In the Lloyds shareholder litigation (Sharp & Others v Blank & Others  EWHC 3220 (Ch)), the High Court recently struck out various claims brought by the shareholders concerning the defendant directors' alleged breach of fiduciary duties. The decision helpfully reaffirms that, whilst directors owe duties to provide shareholders with sufficient information about a transaction, in the absence of a special relationship between the parties, the directors will not owe wider fiduciary duties to those shareholders.
The decision arises from the group action brought by Lloyds TSB shareholders against the company and its directors relating to Lloyds' acquisition of Halifax Bank of Scotland ("HBOS") and the recapitalisation of the Lloyds Banking Group at the peak of the financial crisis in late 2008 and early 2009.
The shareholders alleged:
- that the directors had superior knowledge about the transaction and they had relied on the directors to provide them with information;
- the information provided by the directors was misleading because it contained material misstatements and omissions, and the true financial position of HBOS was concealed;
- the transaction was not in the shareholders' best interests; and
- accordingly the directors' recommendation that shareholders approve the HBOS acquisition was in breach of fiduciary and other duties owed by the directors to the shareholders.
The defendants accepted that they were subject to a fiduciary duty to provide shareholders with sufficient information to enable them to make an informed decision as to how to vote at the shareholders' meeting and a duty to take reasonable care when recommending shareholders vote for resolutions. However, they rejected the claimants' argument that they owed shareholders any broader fiduciary duties beyond this and they applied for summary judgment to strike out these allegations.
Mr Justice Nugee, hearing the summary judgment application, held that it was established law that directors owe fiduciary duties to the company, but not to the company's shareholders unless there is a special relationship between the director and shareholders. This "special relationship" may arise where the facts demonstrate a personal relationship or a particular dealing or transaction between the director and shareholder such as may occur in small or family-run businesses.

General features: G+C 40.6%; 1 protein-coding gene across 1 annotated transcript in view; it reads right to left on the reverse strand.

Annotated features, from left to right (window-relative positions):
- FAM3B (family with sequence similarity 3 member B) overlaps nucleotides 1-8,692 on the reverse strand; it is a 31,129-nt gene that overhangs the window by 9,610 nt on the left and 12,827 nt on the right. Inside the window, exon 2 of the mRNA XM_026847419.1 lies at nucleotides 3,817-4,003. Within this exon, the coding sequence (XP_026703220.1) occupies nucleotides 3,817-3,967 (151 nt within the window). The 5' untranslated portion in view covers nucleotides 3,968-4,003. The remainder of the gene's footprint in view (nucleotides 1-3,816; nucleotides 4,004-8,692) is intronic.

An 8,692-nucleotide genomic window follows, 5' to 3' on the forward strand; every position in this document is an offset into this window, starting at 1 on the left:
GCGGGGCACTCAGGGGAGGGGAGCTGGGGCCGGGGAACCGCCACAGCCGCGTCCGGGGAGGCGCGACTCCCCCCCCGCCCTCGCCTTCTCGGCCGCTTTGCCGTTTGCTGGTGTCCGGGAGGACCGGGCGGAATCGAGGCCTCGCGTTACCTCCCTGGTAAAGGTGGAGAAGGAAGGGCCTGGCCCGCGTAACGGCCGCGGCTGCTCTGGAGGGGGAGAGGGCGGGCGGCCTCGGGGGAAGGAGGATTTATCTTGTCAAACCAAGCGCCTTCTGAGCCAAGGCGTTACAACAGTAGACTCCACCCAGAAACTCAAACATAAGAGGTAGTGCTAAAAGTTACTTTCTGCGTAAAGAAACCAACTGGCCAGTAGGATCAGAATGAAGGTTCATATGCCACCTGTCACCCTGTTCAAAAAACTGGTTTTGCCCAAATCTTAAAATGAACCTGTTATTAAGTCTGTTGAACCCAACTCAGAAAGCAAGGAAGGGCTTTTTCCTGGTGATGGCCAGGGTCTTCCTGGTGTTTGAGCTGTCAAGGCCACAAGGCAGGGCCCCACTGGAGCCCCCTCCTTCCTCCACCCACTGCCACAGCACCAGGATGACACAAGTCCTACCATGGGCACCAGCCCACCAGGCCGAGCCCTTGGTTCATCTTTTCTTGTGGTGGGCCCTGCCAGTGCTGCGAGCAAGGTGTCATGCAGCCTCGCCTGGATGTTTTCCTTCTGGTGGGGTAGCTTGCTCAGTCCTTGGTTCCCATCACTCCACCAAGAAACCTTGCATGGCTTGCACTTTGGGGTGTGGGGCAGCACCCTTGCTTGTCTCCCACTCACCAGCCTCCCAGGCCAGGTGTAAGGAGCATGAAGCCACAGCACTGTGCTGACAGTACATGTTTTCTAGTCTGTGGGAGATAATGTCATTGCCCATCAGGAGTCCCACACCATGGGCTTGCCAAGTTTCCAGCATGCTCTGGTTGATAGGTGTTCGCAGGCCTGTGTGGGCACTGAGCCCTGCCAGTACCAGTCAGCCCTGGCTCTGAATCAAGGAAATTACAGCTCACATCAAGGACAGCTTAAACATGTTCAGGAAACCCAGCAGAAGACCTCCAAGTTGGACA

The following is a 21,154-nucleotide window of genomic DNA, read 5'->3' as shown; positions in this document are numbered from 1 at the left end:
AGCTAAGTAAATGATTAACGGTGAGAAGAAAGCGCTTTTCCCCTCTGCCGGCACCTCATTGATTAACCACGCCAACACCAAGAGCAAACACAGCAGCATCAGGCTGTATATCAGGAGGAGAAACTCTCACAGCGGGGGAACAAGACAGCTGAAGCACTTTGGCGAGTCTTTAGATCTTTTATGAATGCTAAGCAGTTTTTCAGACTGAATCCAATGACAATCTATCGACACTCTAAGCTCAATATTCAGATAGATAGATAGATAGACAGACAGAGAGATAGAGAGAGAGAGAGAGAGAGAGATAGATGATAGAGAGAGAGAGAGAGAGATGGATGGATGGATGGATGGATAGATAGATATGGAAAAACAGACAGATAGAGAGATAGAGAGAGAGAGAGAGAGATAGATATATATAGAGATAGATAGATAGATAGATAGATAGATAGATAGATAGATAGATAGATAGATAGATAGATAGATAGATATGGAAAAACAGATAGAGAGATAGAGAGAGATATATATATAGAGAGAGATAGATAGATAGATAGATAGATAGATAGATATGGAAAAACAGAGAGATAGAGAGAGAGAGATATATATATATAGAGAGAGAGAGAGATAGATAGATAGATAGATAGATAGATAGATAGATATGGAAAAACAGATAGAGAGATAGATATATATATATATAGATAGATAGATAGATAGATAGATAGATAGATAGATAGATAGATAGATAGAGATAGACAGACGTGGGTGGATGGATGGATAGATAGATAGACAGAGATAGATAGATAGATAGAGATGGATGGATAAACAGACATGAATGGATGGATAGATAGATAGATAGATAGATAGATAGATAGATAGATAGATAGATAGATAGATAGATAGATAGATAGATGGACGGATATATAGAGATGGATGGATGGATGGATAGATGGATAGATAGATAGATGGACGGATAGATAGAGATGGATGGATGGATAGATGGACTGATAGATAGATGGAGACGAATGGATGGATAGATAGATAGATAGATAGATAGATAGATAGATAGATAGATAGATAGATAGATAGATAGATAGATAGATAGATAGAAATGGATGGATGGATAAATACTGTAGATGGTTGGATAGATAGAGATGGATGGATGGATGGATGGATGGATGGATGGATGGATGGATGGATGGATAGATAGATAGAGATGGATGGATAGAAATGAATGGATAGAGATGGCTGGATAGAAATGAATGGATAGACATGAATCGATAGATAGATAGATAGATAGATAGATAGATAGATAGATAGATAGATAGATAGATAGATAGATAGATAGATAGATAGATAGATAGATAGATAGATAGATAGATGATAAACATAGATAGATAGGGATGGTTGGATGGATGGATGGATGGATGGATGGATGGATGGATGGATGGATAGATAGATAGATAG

The judge found that the claimant shareholders had failed in this case to show the existence of any "special relationship". The directors' superior knowledge and the advice and information that they had given to the shareholders about the acquisition was insufficient to give rise to the broad fiduciary duties alleged. Striking out the fiduciary duty claims, Mr Justice Nugee commented:
"There is nothing here which as far as I can see comes close to a relationship where the directors have in any more extended sense undertaken to act for or on behalf of the shareholders in such a way as to give rise to a duty of loyalty, or have undertaken an obligation to put the interests of shareholders first, or are themselves entering into transactions with the shareholders, or where there are any of the other hallmarks of a fiduciary relationship."
Directors and their D&O insurers will welcome the decision. If the decision had gone against the directors then they may have be unduly burdened, placed in a position of possible conflict between their duties to the company and duties to shareholders, and faced additional exposure to various shareholder claims.
Directors should take comfort from the decision which reaffirms established equitable principles. Shareholders will only succeed in arguing that directors owed them fiduciary duties where they can bring their claim within the very narrow confines of a "special relationship", and the Lloyds litigation shows that this will be a difficult argument to run.